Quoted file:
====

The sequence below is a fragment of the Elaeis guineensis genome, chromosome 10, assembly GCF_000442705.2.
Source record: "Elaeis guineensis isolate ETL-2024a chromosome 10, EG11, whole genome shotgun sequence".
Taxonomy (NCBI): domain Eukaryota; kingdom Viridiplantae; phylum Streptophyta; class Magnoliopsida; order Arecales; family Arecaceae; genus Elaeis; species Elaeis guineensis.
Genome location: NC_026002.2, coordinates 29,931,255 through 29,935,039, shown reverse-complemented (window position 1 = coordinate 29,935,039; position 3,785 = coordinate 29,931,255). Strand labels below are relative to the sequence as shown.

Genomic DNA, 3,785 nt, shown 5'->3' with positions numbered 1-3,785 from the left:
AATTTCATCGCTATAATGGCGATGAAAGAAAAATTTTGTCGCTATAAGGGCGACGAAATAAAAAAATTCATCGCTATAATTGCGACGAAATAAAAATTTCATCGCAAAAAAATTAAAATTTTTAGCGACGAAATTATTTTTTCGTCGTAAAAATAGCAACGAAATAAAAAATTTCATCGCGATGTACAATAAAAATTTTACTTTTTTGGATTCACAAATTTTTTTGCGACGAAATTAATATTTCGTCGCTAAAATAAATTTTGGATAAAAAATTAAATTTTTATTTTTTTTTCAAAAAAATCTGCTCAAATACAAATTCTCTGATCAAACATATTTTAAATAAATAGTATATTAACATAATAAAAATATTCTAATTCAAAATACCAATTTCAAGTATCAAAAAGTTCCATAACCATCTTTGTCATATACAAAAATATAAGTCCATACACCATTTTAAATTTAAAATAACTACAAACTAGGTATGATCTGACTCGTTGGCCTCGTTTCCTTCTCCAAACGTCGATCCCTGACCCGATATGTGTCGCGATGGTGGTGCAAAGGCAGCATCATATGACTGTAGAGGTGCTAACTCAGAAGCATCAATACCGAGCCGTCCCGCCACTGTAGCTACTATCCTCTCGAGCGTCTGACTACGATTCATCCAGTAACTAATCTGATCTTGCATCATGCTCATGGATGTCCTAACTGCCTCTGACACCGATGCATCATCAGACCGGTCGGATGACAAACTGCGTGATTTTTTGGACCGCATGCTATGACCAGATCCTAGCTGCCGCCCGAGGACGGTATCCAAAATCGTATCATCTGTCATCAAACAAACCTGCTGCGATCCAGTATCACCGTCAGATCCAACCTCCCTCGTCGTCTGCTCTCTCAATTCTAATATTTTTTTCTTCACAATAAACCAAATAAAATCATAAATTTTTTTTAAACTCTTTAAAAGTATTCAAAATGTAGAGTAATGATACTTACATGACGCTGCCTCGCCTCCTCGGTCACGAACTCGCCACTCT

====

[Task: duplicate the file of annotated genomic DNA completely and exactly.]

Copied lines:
The sequence below is a fragment of the Elaeis guineensis genome, chromosome 10, assembly GCF_000442705.2.
Source record: "Elaeis guineensis isolate ETL-2024a chromosome 10, EG11, whole genome shotgun sequence".
Taxonomy (NCBI): domain Eukaryota; kingdom Viridiplantae; phylum Streptophyta; class Magnoliopsida; order Arecales; family Arecaceae; genus Elaeis; species Elaeis guineensis.
Genome location: NC_026002.2, coordinates 29,931,255 through 29,935,039, shown reverse-complemented (window position 1 = coordinate 29,935,039; position 3,785 = coordinate 29,931,255). Strand labels below are relative to the sequence as shown.

Genomic DNA, 3,785 nt, shown 5'->3' with positions numbered 1-3,785 from the left:
AATTTCATCGCTATAATGGCGATGAAAGAAAAATTTTGTCGCTATAAGGGCGACGAAATAAAAAAATTCATCGCTATAATTGCGACGAAATAAAAATTTCATCGCAAAAAAATTAAAATTTTTAGCGACGAAATTATTTTTTCGTCGTAAAAATAGCAACGAAATAAAAAATTTCATCGCGATGTACAATAAAAATTTTACTTTTTTGGATTCACAAATTTTTTTGCGACGAAATTAATATTTCGTCGCTAAAATAAATTTTGGATAAAAAATTAAATTTTTATTTTTTTTTCAAAAAAATCTGCTCAAATACAAATTCTCTGATCAAACATATTTTAAATAAATAGTATATTAACATAATAAAAATATTCTAATTCAAAATACCAATTTCAAGTATCAAAAAGTTCCATAACCATCTTTGTCATATACAAAAATATAAGTCCATACACCATTTTAAATTTAAAATAACTACAAACTAGGTATGATCTGACTCGTTGGCCTCGTTTCCTTCTCCAAACGTCGATCCCTGACCCGATATGTGTCGCGATGGTGGTGCAAAGGCAGCATCATATGACTGTAGAGGTGCTAACTCAGAAGCATCAATACCGAGCCGTCCCGCCACTGTAGCTACTATCCTCTCGAGCGTCTGACTACGATTCATCCAGTAACTAATCTGATCTTGCATCATGCTCATGGATGTCCTAACTGCCTCTGACACCGATGCATCATCAGACCGGTCGGATGACAAACTGCGTGATTTTTTGGACCGCATGCTATGACCAGATCCTAGCTGCCGCCCGAGGACGGTATCCAAAATCGTATCATCTGTCATCAAACAAACCTGCTGCGATCCAGTATCACCGTCAGATCCAACCTCCCTCGTCGTCTGCTCTCTCAATTCTAATATTTTTTTCTTCACAATAAACCAAATAAAATCATAAATTTTTTTTAAACTCTTTAAAAGTATTCAAAATGTAGAGTAATGATACTTACATGACGCTGCCTCGCCTCCTCGGTCACGAACTCGCCACTCT